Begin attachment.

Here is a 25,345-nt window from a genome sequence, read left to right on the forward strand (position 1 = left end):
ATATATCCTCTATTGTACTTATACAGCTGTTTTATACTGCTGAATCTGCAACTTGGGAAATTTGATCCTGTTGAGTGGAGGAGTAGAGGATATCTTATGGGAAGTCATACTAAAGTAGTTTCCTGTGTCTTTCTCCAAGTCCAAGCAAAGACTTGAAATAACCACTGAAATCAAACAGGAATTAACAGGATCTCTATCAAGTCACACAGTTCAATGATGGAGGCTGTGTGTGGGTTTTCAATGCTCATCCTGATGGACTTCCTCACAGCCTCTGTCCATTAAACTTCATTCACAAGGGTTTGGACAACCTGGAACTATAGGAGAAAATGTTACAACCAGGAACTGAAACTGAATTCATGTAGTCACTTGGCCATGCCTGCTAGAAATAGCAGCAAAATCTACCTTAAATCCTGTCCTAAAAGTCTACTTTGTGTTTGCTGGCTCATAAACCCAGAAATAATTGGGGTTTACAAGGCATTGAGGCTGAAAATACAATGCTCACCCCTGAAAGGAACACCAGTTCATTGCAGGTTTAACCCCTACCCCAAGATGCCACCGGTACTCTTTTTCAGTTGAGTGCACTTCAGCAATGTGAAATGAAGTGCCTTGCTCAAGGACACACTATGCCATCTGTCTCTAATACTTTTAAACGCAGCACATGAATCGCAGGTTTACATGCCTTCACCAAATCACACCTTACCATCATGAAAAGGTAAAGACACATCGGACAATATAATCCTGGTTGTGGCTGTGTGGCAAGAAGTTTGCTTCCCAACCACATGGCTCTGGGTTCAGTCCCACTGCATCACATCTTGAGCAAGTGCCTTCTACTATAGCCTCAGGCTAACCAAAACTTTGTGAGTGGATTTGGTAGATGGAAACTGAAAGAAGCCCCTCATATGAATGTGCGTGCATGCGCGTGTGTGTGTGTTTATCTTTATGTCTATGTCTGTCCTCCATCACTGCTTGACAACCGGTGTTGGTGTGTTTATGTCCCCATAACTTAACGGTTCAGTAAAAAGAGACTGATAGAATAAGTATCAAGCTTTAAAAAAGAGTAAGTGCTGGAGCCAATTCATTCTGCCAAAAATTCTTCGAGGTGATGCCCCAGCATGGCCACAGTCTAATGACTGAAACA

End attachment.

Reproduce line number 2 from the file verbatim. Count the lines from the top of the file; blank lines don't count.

ATATATCCTCTATTGTACTTATACAGCTGTTTTATACTGCTGAATCTGCAACTTGGGAAATTTGATCCTGTTGAGTGGAGGAGTAGAGGATATCTTATGGGAAGTCATACTAAAGTAGTTTCCTGTGTCTTTCTCCAAGTCCAAGCAAAGACTTGAAATAACCACTGAAATCAAACAGGAATTAACAGGATCTCTATCAAGTCACACAGTTCAATGATGGAGGCTGTGTGTGGGTTTTCAATGCTCATCCTGATGGACTTCCTCACAGCCTCTGTCCATTAAACTTCATTCACAAGGGTTTGGACAACCTGGAACTATAGGAGAAAATGTTACAACCAGGAACTGAAACTGAATTCATGTAGTCACTTGGCCATGCCTGCTAGAAATAGCAGCAAAATCTACCTTAAATCCTGTCCTAAAAGTCTACTTTGTGTTTGCTGGCTCATAAACCCAGAAATAATTGGGGTTTACAAGGCATTGAGGCTGAAAATACAATGCTCACCCCTGAAAGGAACACCAGTTCATTGCAGGTTTAACCCCTACCCCAAGATGCCACCGGTACTCTTTTTCAGTTGAGTGCACTTCAGCAATGTGAAATGAAGTGCCTTGCTCAAGGACACACTATGCCATCTGTCTCTAATACTTTTAAACGCAGCACATGAATCGCAGGTTTACATGCCTTCACCAAATCACACCTTACCATCATGAAAAGGTAAAGACACATCGGACAATATAATCCTGGTTGTGGCTGTGTGGCAAGAAGTTTGCTTCCCAACCACATGGCTCTGGGTTCAGTCCCACTGCATCACATCTTGAGCAAGTGCCTTCTACTATAGCCTCAGGCTAACCAAAACTTTGTGAGTGGATTTGGTAGATGGAAACTGAAAGAAGCCCCTCATATGAATGTGCGTGCATGCGCGTGTGTGTGTGTTTATCTTTATGTCTATGTCTGTCCTCCATCACTGCTTGACAACCGGTGTTGGTGTGTTTATGTCCCCATAACTTAACGGTTCAGTAAAAAGAGACTGATAGAATAAGTATCAAGCTTTAAAAAAGAGTAAGTGCTGGAGCCAATTCATTCTGCCAAAAATTCTTCGAGGTGATGCCCCAGCATGGCCACAGTCTAATGACTGAAACA